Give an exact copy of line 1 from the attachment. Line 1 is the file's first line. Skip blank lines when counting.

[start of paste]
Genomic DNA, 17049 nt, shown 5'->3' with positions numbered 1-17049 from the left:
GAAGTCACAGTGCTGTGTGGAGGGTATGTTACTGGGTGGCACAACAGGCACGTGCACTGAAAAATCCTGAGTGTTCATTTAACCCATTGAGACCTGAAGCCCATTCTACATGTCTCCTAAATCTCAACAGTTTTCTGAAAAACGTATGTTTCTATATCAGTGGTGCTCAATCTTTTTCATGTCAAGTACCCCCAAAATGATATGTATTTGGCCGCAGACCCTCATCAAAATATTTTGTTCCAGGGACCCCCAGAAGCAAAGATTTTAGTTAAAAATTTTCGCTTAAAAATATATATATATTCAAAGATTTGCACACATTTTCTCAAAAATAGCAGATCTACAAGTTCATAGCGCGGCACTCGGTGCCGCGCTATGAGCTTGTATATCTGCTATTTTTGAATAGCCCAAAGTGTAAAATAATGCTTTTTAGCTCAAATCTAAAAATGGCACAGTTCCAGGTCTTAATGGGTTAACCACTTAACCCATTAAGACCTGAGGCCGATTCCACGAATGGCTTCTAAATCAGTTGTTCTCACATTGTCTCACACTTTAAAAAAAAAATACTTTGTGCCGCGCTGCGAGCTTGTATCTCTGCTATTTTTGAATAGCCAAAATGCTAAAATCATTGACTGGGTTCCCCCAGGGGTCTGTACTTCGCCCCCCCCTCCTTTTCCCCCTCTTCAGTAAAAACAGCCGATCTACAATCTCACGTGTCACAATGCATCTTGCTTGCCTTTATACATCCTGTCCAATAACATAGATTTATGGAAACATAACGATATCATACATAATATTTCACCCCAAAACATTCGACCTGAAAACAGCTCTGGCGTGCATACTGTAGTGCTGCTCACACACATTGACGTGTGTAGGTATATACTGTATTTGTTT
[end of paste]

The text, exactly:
Genomic DNA, 17049 nt, shown 5'->3' with positions numbered 1-17049 from the left: